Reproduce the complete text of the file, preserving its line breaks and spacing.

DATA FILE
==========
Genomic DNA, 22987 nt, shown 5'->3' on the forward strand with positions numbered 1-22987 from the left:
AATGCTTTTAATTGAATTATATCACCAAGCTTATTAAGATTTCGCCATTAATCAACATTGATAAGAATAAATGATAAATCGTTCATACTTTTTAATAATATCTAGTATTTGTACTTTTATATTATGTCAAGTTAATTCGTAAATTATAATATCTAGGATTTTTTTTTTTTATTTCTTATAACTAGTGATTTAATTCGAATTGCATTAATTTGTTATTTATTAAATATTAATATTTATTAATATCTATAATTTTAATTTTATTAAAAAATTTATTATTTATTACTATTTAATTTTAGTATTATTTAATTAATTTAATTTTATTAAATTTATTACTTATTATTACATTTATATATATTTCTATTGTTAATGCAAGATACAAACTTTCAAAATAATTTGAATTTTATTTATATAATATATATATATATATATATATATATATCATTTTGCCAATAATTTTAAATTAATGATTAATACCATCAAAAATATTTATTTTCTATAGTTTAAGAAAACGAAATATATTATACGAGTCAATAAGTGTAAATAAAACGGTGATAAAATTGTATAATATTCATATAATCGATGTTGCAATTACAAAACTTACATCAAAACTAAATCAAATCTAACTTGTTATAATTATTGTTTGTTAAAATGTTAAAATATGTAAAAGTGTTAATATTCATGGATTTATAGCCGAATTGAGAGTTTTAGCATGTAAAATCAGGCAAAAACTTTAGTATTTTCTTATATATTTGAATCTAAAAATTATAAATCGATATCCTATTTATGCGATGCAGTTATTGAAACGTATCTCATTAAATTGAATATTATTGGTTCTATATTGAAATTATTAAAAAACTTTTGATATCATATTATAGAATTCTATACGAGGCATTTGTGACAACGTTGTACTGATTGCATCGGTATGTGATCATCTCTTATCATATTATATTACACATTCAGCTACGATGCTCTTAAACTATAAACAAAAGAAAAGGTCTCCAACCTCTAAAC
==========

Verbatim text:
Genomic DNA, 22987 nt, shown 5'->3' on the forward strand with positions numbered 1-22987 from the left:
AATGCTTTTAATTGAATTATATCACCAAGCTTATTAAGATTTCGCCATTAATCAACATTGATAAGAATAAATGATAAATCGTTCATACTTTTTAATAATATCTAGTATTTGTACTTTTATATTATGTCAAGTTAATTCGTAAATTATAATATCTAGGATTTTTTTTTTTTATTTCTTATAACTAGTGATTTAATTCGAATTGCATTAATTTGTTATTTATTAAATATTAATATTTATTAATATCTATAATTTTAATTTTATTAAAAAATTTATTATTTATTACTATTTAATTTTAGTATTATTTAATTAATTTAATTTTATTAAATTTATTACTTATTATTACATTTATATATATTTCTATTGTTAATGCAAGATACAAACTTTCAAAATAATTTGAATTTTATTTATATAATATATATATATATATATATATATATATCATTTTGCCAATAATTTTAAATTAATGATTAATACCATCAAAAATATTTATTTTCTATAGTTTAAGAAAACGAAATATATTATACGAGTCAATAAGTGTAAATAAAACGGTGATAAAATTGTATAATATTCATATAATCGATGTTGCAATTACAAAACTTACATCAAAACTAAATCAAATCTAACTTGTTATAATTATTGTTTGTTAAAATGTTAAAATATGTAAAAGTGTTAATATTCATGGATTTATAGCCGAATTGAGAGTTTTAGCATGTAAAATCAGGCAAAAACTTTAGTATTTTCTTATATATTTGAATCTAAAAATTATAAATCGATATCCTATTTATGCGATGCAGTTATTGAAACGTATCTCATTAAATTGAATATTATTGGTTCTATATTGAAATTATTAAAAAACTTTTGATATCATATTATAGAATTCTATACGAGGCATTTGTGACAACGTTGTACTGATTGCATCGGTATGTGATCATCTCTTATCATATTATATTACACATTCAGCTACGATGCTCTTAAACTATAAACAAAAGAAAAGGTCTCCAACCTCTAAAC